Grief is a rollercoaster ride.  As the outside person looking in, it is important to remember not to take things personally.  There will be silence, knit picking, anxiety, and a host of other things that present themselves.  Steady yourself, and know what to look for in comparing grief and depression.  Grief cannot be treated it needs to be worked through but depression is treatable:

Try to gently suggest that they contact a grief counselor or professional therapist if your friend or loved one:

  1. Feels like life isn’t worth living
  2. Wish they had died with their loved one
  3. Blame themselves for the loss or for failing to prevent it
  4. Feel numb and disconnected from others for more than a few weeks
  5. Are having difficulty trusting others since their loss
  6. Are unable to perform their normal daily activities

Just keep open and honest communication flowing while keeping in mind that the conversation will be on their terms right now.  Keep yourself healthy by talking with others to keep your own emotions level.  And for those of us with trauma in our lives, it is so vitally important to not take actions or non actions personally.  I completely get the red flags, and being worried you are in another one of those relationships.  I understand the sickness in the pit of your stomach in the wake of their loss but it isn’t about you even if they pull away, it is not about you.  It is about their process.

The bottom line in all of this is:  when you are outside looking in, they just need to  know they can call someone they love and trust.  Some days it will just be them trying to be normal.  If you talk every day, it may be as if nothing is going on because they need that normalcy and other times, there may be sadness, sorrow, grief.  Let them set the pace.  Let them process in their own way and if they pull away from you, try not to take it personally.  Very hard I know, especially for those of us who have been in abusive relationships but they are not that person.  Keep the lines open without being intrusive.  One thing I always do is to let the person know.  “I love you and I’m going to trust you to tell me what you need when you need it.  I am here.”  That way if I am not texting as much, they know why.  I am giving them space and they also know they can process and call me any time day or night when they need to talk.  In the meantime, I make sure that I am taking care of myself because being on the outside is just as emotional as being on the inside. It’s just a different kind of stress.  We need to take care of ourselves because the relationship will be very one-sided for a while.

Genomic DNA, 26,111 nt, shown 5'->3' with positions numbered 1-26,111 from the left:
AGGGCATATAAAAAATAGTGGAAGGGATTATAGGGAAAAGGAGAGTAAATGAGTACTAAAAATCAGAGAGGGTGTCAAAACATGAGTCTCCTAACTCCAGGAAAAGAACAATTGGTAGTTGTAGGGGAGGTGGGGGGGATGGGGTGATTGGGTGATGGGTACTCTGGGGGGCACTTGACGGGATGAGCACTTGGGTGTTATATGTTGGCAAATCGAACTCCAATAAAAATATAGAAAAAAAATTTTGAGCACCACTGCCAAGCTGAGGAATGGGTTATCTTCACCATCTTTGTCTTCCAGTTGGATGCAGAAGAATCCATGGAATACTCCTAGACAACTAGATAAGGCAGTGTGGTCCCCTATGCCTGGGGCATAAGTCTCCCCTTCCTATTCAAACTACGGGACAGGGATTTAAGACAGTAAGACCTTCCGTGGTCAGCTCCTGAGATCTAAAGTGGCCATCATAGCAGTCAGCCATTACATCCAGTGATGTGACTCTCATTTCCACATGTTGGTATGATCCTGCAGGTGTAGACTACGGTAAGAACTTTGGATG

It is so very hard watching someone you love struggle with loss but keeping in mind that their process for coping is unique to them and may not resemble yours, helps keep things in perspective.  You have to be comfortable with silence.  Let them cry when they need too.  Hold them or accept that they may not want you to hold them.   At one time or another we all have to go through this for the first time in a relationship whether it is love or friendship.  Let them be them and love them unconditionally through the process.  My biggest piece of advice:  Have no expectations.  Doesn’t mean they can be disrespectful or rude but have no expectations of how they will be or act or communicate for a while.  I always say, “You do you and know that you are unconditionally loved by me.”

Blessings